* European shares gain as PMI data fuels recovery hopes
* Chinese PMI improves from December, supporting sentiment
* Apple's disappointing result hits tech stocks
* Yen extends weakness against dollar and euro
By Richard Hubbard
LONDON, Jan 24 (Reuters) - European shares recovered from a weak start while the euro and commodities rose on Thursday after business surveys for January showed Germany leading a recovery across the euro zone and a pickup in activity at Chinese factories.
The euro zone data pointed to further contraction across the recession-hit region, but also fuelled hopes the downturn could end by the middle of the year, which have been behind a rally in European equities and peripheral bonds this year.
"Germany is roaring back to growth and looks like it is dragging the euro zone out of recession," said Christian Schulz, senior economist at Berenberg Bank.
The Markit Flash Composite Eurozone Purchasing Managers' Index, (PMI), which surveys around 5,000 firms and is seen as a leading indicator of economic activity, jumped to 48.2 from December's 47.2, smashing expectations for a rise to 47.5.
Europe's FTSEurofirst 300 index of top company shares was up 0.1 percent to 1,168 points after the data, not far from a peak of 1,170.29 points hit two weeks ago, its best level since early 2011.
The index had started weaker after disappointing earnings figures from the world's largest technology company, Apple , released after U.S. markets had closed, hurt tech stocks.
Meanwhile separate German PMI data, showing private-sector activity running at its highest level for a year after a slowdown in the fourth quarter of 2012, left Frankfurt's DAX little changed.
However signs that France, Europe's second-biggest economy, may have slipped into a recession, failed to dampen Paris's CAC-40 index which rose 0.3 percent.
Berenberg's Schulz said the divergence between the German and the French performance, along with increasing evidence that Italy and Spain were improving, had highlighted the need for further reforms in the French economy.
Meanwhile a surge in mining stocks linked to the better Chinese data lifted London's FTSE 100 by 0.35 percent.
China's HSBC flash purchasing managers' index (PMI) rose to 51.9 in January to a two-year high, signalling a rebound in manufacturing activity and confirming a recovery in growth in the world's second-largest economy was on track.
U.S. futures prices pointed to a falls when trading resumes on Wall Street after the weak results from Apple, whose stock fell 10 percent in after-hours trade, wiping out some $50 billion of its market value.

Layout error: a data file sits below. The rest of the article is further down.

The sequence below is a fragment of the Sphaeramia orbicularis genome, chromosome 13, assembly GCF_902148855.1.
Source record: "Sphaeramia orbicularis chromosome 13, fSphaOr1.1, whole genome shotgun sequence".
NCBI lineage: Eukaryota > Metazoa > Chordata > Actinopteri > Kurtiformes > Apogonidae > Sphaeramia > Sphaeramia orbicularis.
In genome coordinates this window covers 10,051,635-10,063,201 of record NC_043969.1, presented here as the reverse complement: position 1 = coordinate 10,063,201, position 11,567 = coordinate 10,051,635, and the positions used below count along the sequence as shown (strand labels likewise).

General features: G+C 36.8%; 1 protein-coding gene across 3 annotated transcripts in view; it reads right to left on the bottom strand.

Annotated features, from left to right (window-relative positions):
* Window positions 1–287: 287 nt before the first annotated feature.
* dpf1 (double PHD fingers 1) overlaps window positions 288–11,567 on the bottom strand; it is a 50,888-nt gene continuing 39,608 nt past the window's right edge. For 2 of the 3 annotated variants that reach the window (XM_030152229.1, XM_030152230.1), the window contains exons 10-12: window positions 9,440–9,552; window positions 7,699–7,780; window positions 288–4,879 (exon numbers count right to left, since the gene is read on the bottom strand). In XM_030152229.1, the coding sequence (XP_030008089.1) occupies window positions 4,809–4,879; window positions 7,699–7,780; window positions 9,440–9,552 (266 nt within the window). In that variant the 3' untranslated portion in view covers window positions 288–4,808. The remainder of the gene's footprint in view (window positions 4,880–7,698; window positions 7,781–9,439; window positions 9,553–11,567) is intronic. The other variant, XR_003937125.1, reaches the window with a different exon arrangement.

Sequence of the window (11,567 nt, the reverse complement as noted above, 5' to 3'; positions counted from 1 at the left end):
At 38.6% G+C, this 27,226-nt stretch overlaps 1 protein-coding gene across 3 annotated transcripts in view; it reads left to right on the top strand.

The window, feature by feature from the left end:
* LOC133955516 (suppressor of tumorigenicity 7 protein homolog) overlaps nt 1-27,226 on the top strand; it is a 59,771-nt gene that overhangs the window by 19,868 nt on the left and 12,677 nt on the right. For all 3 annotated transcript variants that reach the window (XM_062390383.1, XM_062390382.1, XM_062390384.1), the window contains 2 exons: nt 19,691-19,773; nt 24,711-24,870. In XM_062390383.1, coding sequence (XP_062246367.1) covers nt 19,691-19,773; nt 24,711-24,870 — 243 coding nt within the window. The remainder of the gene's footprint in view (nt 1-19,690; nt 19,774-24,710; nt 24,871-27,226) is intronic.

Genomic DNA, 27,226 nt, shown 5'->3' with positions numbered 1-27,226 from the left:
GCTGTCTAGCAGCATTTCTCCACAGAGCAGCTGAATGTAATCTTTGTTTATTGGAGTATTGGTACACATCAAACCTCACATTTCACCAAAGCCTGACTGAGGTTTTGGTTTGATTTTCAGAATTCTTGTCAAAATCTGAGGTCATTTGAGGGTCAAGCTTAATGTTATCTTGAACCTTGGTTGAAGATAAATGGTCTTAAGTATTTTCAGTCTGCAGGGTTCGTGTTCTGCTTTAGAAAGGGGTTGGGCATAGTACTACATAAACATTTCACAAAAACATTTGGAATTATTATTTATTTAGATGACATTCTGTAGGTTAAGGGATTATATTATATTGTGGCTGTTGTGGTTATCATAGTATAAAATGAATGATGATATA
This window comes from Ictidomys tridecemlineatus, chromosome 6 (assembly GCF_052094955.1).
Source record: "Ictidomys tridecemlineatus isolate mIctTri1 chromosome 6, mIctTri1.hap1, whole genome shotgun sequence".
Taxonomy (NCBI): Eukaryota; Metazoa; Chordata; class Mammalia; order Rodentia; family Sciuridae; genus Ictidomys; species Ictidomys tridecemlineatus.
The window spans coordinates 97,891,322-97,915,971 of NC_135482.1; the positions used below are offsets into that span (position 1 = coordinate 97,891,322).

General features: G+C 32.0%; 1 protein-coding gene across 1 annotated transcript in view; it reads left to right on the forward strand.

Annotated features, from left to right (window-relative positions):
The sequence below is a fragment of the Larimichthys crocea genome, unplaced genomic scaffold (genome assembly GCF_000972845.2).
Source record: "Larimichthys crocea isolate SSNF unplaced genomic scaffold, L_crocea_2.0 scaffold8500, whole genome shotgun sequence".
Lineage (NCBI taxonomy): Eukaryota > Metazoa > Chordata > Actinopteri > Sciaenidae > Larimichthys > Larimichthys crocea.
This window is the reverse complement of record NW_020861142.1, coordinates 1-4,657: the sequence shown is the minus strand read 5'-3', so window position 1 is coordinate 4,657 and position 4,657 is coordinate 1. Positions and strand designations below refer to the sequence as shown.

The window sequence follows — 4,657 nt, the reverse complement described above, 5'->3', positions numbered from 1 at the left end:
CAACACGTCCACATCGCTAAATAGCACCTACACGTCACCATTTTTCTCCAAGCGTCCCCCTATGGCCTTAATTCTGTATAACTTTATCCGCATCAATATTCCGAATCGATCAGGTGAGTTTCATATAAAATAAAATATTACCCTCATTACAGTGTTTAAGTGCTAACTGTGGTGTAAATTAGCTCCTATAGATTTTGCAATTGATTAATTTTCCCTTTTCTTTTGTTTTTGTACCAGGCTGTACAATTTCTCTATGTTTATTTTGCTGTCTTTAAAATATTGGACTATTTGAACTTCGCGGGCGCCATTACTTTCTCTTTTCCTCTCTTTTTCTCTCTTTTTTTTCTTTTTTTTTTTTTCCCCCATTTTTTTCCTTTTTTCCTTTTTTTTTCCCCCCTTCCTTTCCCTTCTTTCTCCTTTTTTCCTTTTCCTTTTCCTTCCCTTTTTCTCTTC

The results had earlier fanned earnings worries at Apple's component suppliers in Asia, leading to a drop of about 0.4 percent in MSCI's broadest index of Asia-Pacific shares outside Japan.
In the currency markets, the euro zone PMI data sent the region's common currency up 0.1 percent against the dollar at $1.3322, not far from $1.3404, a 11-month high hit on Jan. 14. It also rose 1.2 percent against the yen to touch 119.58 yen, inching back towards a 20-month high.
"The euro dipped on French numbers and was up on the German data. On the whole there is positive sentiment for the euro but we need more hard data to lift euro above $1.34," said Niels Christensen, FX strategist at Nordea.
Analysts said an influential German ZEW survey due on Friday along with an announcement on how much of the loans taken by banks from the European Central Bank a year ago they plan to repay would sway the euro in the coming days.
Elsewhere the weakness of the Japanese yen gathered pace after Prime Minister Shinzo Abe said he expected the Bank of Japan to achieve a new 2 percent inflation goal announced earlier this week as soon as possible.
After the comments the dollar rose 1.15 percent to hit a high of 89.65 yen, pulling away from a one-week low of 88.06 yen hit the previous day.
The rise in the Chinese PMI data fuelled confidence in the pace if its economic recovery, helping keep oil above $112.70 a barrel, copper broadly steady at $8,083 a tonne, while gold drifted at $1,681.
Market participants are also waiting for a U.S. Federal Reserve policy meeting next week, which could shed light on the future of its ultra-loose monetary policy.
"We have the FOMC (Federal Open Market Committee) and non-farm payrolls data, which could shake this market out of its technical trading doldrums," said a Singapore-based metals trader.